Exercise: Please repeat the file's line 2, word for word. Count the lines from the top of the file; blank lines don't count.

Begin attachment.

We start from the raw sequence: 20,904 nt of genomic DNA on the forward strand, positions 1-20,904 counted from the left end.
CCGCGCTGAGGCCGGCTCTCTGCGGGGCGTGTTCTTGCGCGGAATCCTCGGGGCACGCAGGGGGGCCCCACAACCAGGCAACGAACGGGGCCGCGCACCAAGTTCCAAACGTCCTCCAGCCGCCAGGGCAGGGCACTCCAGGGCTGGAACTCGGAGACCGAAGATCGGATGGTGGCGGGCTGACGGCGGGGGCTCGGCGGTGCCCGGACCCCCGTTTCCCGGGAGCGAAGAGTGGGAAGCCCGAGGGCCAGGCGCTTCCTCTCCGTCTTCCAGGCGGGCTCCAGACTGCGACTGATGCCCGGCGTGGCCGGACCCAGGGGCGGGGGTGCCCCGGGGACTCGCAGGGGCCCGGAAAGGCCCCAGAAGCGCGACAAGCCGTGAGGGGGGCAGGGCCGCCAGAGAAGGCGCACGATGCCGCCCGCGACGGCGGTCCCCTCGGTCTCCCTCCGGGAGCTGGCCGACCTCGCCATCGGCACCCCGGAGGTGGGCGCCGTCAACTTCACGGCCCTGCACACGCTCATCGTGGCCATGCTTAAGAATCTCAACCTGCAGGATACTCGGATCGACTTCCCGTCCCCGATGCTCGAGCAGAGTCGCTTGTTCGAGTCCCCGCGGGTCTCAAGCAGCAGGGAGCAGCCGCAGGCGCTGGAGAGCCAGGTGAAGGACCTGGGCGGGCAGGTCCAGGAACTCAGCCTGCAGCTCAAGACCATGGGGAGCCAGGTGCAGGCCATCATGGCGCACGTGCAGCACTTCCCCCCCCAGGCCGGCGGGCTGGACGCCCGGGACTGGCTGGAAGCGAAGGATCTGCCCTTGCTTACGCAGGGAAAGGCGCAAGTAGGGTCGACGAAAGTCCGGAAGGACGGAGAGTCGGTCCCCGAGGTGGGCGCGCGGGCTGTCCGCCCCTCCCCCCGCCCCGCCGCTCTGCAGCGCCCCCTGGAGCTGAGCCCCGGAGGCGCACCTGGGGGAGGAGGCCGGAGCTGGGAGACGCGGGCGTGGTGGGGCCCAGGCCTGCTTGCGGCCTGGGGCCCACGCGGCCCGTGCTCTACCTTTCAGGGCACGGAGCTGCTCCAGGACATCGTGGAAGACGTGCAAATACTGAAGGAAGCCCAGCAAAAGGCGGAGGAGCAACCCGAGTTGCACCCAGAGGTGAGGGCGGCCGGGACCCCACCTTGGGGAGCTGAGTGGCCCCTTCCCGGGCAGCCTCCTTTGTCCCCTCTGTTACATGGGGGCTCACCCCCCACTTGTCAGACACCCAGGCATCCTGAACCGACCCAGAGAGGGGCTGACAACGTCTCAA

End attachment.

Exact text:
CCGCGCTGAGGCCGGCTCTCTGCGGGGCGTGTTCTTGCGCGGAATCCTCGGGGCACGCAGGGGGGCCCCACAACCAGGCAACGAACGGGGCCGCGCACCAAGTTCCAAACGTCCTCCAGCCGCCAGGGCAGGGCACTCCAGGGCTGGAACTCGGAGACCGAAGATCGGATGGTGGCGGGCTGACGGCGGGGGCTCGGCGGTGCCCGGACCCCCGTTTCCCGGGAGCGAAGAGTGGGAAGCCCGAGGGCCAGGCGCTTCCTCTCCGTCTTCCAGGCGGGCTCCAGACTGCGACTGATGCCCGGCGTGGCCGGACCCAGGGGCGGGGGTGCCCCGGGGACTCGCAGGGGCCCGGAAAGGCCCCAGAAGCGCGACAAGCCGTGAGGGGGGCAGGGCCGCCAGAGAAGGCGCACGATGCCGCCCGCGACGGCGGTCCCCTCGGTCTCCCTCCGGGAGCTGGCCGACCTCGCCATCGGCACCCCGGAGGTGGGCGCCGTCAACTTCACGGCCCTGCACACGCTCATCGTGGCCATGCTTAAGAATCTCAACCTGCAGGATACTCGGATCGACTTCCCGTCCCCGATGCTCGAGCAGAGTCGCTTGTTCGAGTCCCCGCGGGTCTCAAGCAGCAGGGAGCAGCCGCAGGCGCTGGAGAGCCAGGTGAAGGACCTGGGCGGGCAGGTCCAGGAACTCAGCCTGCAGCTCAAGACCATGGGGAGCCAGGTGCAGGCCATCATGGCGCACGTGCAGCACTTCCCCCCCCAGGCCGGCGGGCTGGACGCCCGGGACTGGCTGGAAGCGAAGGATCTGCCCTTGCTTACGCAGGGAAAGGCGCAAGTAGGGTCGACGAAAGTCCGGAAGGACGGAGAGTCGGTCCCCGAGGTGGGCGCGCGGGCTGTCCGCCCCTCCCCCCGCCCCGCCGCTCTGCAGCGCCCCCTGGAGCTGAGCCCCGGAGGCGCACCTGGGGGAGGAGGCCGGAGCTGGGAGACGCGGGCGTGGTGGGGCCCAGGCCTGCTTGCGGCCTGGGGCCCACGCGGCCCGTGCTCTACCTTTCAGGGCACGGAGCTGCTCCAGGACATCGTGGAAGACGTGCAAATACTGAAGGAAGCCCAGCAAAAGGCGGAGGAGCAACCCGAGTTGCACCCAGAGGTGAGGGCGGCCGGGACCCCACCTTGGGGAGCTGAGTGGCCCCTTCCCGGGCAGCCTCCTTTGTCCCCTCTGTTACATGGGGGCTCACCCCCCACTTGTCAGACACCCAGGCATCCTGAACCGACCCAGAGAGGGGCTGACAACGTCTCAA